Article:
FIG. 12 shows a configuration of the digital-drive-signal generating unit 111. The digital-drive-signal generating unit 111 includes a digital ejection signal memory 1501, a temporary memory 1502, an inverter 1503, an AND circuit 1504, and a data selector 1505. The digital ejection signal memory 1501 receives the line address data 1006 from the line-address generation unit 1001 shown in FIG. 9 and the sheet-position synchronizing signal 109 from the sheet-control unit 106, and outputs an ink-refresh digital ejection signal 1506 to the AND circuit 1504. The ink-refresh digital-ejection signal 1506 is prestored in the digital ejection signal memory 1501 for each orifice 301. The ink-refresh digital ejection signal 1506 includes signals of “1” and “0” for realizing a predetermined refresh ink ejection timing, such as the timing shown of FIG. 11 to be described later.

The inverter 1503 outputs an inverted signal 1507 of the ejection data 104 to the AND circuit 1504. Based on the inverted signal 1507 and the ink-refresh digital ejection signal 1506, the AND circuit 1504 outputs the refresh-ink ejection signal 407R that is either “1” or “0”.

The ejection data 104 is input to the temporary memory 1502 also. Upon reception of a latch clock L-CLK, one-line worth of ejection data 104 is stored in the temporary memory 1502. Upon reception of a subsequent latch clock L-CLK, the temporary memory 1502 outputs the one-line worth of ejection data 104 as the digital ejection signal 407P to the data selector 1505. Then, within a time interval of the successive two latch clocks L-CLK, the data selector 1505 outputs the refresh-ink ejection signal 407R and the print-ink ejection signal 407P in this order. In this configuration, when the print-ink ejection signal 407P is “1”, then the refresh-ink ejection signal 407R is automatically set to “0”, so that image forming operation will not be performed simultaneously with the ink refresh operation. Here, if these operations are performed at the same time, the ink ejection frequency increases to double, preventing stabilized ink ejection. Because there is no need to perform the ink refresh operation as long as print ink droplets are ejected, this configuration is rational. On the other hand, when the print-ink ejection signal 407P is “0”, then the digital-ejection signal 407 will be either “1” or “0” depending on the ink-refresh digital-ejection signal 1506.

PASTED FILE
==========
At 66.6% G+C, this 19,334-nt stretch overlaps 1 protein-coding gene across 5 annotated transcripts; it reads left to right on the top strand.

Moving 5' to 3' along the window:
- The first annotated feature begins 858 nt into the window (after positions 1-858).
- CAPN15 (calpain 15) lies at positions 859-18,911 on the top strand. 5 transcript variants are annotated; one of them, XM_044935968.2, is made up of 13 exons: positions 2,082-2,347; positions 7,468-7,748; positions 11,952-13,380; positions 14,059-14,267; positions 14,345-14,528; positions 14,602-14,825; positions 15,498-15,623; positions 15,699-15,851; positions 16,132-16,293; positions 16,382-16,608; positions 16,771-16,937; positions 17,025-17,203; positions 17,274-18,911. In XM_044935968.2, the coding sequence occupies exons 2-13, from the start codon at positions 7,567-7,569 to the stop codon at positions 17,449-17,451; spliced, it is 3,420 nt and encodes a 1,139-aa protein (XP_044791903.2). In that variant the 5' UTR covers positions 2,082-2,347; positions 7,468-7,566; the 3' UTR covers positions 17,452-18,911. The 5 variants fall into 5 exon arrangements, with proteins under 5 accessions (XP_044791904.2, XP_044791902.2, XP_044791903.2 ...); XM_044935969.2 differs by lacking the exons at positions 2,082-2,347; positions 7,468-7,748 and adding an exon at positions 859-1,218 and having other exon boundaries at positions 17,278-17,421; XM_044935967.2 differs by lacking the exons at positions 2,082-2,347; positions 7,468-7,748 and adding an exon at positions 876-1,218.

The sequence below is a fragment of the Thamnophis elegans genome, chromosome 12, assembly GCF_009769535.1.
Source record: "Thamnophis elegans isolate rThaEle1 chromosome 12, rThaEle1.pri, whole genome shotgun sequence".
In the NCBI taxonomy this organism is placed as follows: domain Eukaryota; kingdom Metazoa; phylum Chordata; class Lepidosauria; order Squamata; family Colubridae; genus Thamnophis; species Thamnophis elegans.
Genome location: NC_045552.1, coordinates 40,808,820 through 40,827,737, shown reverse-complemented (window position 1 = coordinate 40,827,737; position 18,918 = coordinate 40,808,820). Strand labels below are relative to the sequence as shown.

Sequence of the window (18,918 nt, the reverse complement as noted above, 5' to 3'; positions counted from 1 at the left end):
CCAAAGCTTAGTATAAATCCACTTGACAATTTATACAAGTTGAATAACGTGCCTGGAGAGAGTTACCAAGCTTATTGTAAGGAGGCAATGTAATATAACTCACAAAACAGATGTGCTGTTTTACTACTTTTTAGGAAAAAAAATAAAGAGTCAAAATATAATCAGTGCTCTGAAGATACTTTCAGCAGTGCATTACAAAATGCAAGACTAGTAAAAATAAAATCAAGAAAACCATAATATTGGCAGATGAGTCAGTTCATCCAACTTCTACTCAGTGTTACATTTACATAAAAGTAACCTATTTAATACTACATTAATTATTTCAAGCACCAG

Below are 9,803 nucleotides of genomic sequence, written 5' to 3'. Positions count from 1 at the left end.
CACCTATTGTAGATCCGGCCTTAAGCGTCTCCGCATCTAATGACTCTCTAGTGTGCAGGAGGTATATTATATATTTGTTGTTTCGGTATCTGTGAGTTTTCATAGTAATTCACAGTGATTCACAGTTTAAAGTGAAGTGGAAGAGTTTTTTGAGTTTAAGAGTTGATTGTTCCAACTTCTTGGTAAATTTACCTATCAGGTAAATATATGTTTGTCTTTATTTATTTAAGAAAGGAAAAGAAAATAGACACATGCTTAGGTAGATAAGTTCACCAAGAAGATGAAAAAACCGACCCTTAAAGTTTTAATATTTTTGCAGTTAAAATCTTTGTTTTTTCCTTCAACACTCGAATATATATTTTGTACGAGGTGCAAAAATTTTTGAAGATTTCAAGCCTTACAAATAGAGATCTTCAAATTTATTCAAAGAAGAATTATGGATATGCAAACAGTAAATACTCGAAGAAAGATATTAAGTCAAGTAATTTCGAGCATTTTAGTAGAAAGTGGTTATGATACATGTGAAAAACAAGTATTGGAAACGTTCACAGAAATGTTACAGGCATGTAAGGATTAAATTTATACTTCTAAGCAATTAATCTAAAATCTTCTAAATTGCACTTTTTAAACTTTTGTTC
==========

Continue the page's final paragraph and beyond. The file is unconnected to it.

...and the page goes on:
Next, a first example of ink refresh operation performed in the print device 1 will be described. In the present example, the line-address generation unit 1001 (FIG. 9) is not used, so only the in-line address data 1008 is input to the memory 1003, and no line address data 1006 is output to the memory 1003.

FIG. 11 shows an ink-refresh digital-ejection signal 1506 (refresh-ink ejection signal 407R) of the first example. In FIG. 11, the ink-refresh digital-ejection signal 1506 is represented by a resultant dot pattern on the recording sheet 602 assuming that ejected refreshing ink droplets 806 reach the recording sheet 602 in order to facilitate the explanation. In other words, hatched cells represent the ink-refresh digital-ejection signal 1506 of “1”, i.e., “ejection”, and white cells represent the ink-refresh digital-ejection signal 1506 of “0”, i.e., “non ejection”. This is also same in FIG. 13 (describe later). Nos. 0 through 127 assigned to the 128 nozzles of a representative nozzle module 401 are shown in the horizontal direction, line Nos. are shown in the vertical direction. In the example shown in FIG. 11, the lines are repeatedly numbered starting from 0 in 309 dpi. In the example of FIG. 11, the ink-refresh digital-ejection signal 1506 of “1” is generated once every four lines, i.e., a period Pd is 4 (Pd=4).